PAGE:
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Tuesday, January 23, 2007
Beckham just one of many advances

Following up on my post of January 18, click here for a break-down of some of the reasons why the future is bright for the MLS. Beckham was just one of many significant developments.


I just do not see it because of the fan base in America. There is a world of differences between the interests of American fans and international fans. He may have a minor impact for diehard soccer fans but it will not turn the "average" sports fan away from the likes of football and baseball to favor soccer.
I also believe that it will have a negative impact on the International fan base as many international fans will look at Beckham as being a "traitor" for playing in the U.S. Also, the style of American soccer and international is different and is just not as exciting watching soccer in America as in Europe. Soccer is a way of life in Europe and in America it will always be a "kid's" game.
Just as american football will never be as huge of a hit in Europe as it is in the states, soccer will never be as huge in the states as it is overseas.

Anonymous tommie -- 1/23/2007 8:37 AM  

Tommie: It's entirely possible for a person to be a fan of more than one sport. Beckham will surely bring in curiosity seekers to MLS stadiums and A few of them will become fans of the game. He's already had an impact - there are tons of people who are only now aware that the US has a pro soccer league.

Blogger Oscar M. -- 1/23/2007 1:29 PM  

"You need to crawl before you can walk". It seems we Americans have always been rather elitist in the way we support professional sports, as we demand the best in everything. I believe that is part of our culture and I don't forsee that changing.
MLS is building the infrastructure needed to make this transition eventually take place. The more credible the league becomes the easier it will be to bring over and produce top talents. People aren't jumping on board now or in the past because those that truly love the game are watching the best leagues (english, italian, spanish) in the world on TV. However you eventually get these players to come to the US, combined with the fact that the US is not a bad place to live in the world, and you just might eventually (within 10 to 15 years) have a sport that can hang with the "big three - b-ball, football, and baseball" in this country. But it will take time and money to get it there.

Anonymous Anonymous -- 1/23/2007 4:40 PM  

I'm not sure that there really is all that much space for football to grow in the States and stand up to the three long-established national sports. Yes, you can, in theory, be a fan of more than one sport: but how many europeans do you know that follow football AND any other colective sport?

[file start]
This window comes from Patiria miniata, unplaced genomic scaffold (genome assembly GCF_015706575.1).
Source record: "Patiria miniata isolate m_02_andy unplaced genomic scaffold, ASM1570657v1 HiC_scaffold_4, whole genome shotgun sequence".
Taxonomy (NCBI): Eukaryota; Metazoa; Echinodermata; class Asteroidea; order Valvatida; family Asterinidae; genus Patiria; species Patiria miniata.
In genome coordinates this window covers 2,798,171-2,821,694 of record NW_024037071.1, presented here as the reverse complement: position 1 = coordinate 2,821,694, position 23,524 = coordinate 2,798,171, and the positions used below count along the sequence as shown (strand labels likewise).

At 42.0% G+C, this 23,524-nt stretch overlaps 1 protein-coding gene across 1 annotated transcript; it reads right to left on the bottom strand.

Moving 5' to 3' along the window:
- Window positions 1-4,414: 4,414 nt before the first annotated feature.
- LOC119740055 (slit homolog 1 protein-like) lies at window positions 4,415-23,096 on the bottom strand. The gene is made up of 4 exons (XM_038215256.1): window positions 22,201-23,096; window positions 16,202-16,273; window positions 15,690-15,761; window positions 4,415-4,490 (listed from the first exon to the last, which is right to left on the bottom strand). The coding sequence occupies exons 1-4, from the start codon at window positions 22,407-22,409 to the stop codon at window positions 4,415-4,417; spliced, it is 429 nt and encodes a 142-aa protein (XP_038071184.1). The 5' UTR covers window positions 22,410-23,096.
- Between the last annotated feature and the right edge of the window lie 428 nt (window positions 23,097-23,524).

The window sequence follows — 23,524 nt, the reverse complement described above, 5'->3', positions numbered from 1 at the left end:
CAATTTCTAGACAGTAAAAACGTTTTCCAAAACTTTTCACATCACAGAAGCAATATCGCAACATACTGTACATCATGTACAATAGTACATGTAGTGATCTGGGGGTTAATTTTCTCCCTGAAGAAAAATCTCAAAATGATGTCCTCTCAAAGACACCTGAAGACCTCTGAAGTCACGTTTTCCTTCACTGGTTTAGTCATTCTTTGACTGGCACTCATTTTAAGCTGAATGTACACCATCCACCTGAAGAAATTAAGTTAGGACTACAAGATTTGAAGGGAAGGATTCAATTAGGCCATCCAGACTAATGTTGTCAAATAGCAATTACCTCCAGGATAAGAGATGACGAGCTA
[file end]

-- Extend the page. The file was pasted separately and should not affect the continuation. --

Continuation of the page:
Football will only find it's place in America on the long-term, when the demographic shift that is now under-way (more latinos and asians) consolidates itself.

Anonymous Miguel Portela -- 1/24/2007 7:45 AM  

What about the growing international community in the States? Could they be targeted as the MLS fan-base?

Mexicans love football, Europeans love football, Brasilians even more so... And reportedly, there are more and more foreigners living in the U.S.

Anonymous Luis Cassiano -- 1/25/2007 7:30 AM  

Luis, I think a major dent that needs to be ironed out (if it can) is the style of soccer. For some reason the games are just plain boring in the U.S. (college or pros). Even the the lower level Euro leagues are fun to watch.

Anonymous tommie -- 1/25/2007 8:28 AM  

Well, I'm sorry Tommie but this "boring" argument I can't agree with, and it's one that Americans really like to use.
If football is boring, what can we say about baseball!? And American Football!? Even basketball, except for the last quarter of tight matches, can really be quite un-exciting.
So this is very, very subjective, and probably a cultural issue which is why there is a general opinion that football's future in the U.S. has to focus on the (growing) minorities rather than on the average white-male american.
Now wanting to change football rules, as Americans repeatedly seem to do (who can forget those running-ball shootouts from midflied to untie matches : ), will never be well taken by the worldwide football community, who likes to be pondered and take their time when changing the game - not revolutionizing it.

Anonymous Miguel Portela -- 1/25/2007 11:44 AM  

Soccer is not a real sport...

It's art...

Anonymous Siam Sport -- 1/26/2007 6:50 AM  

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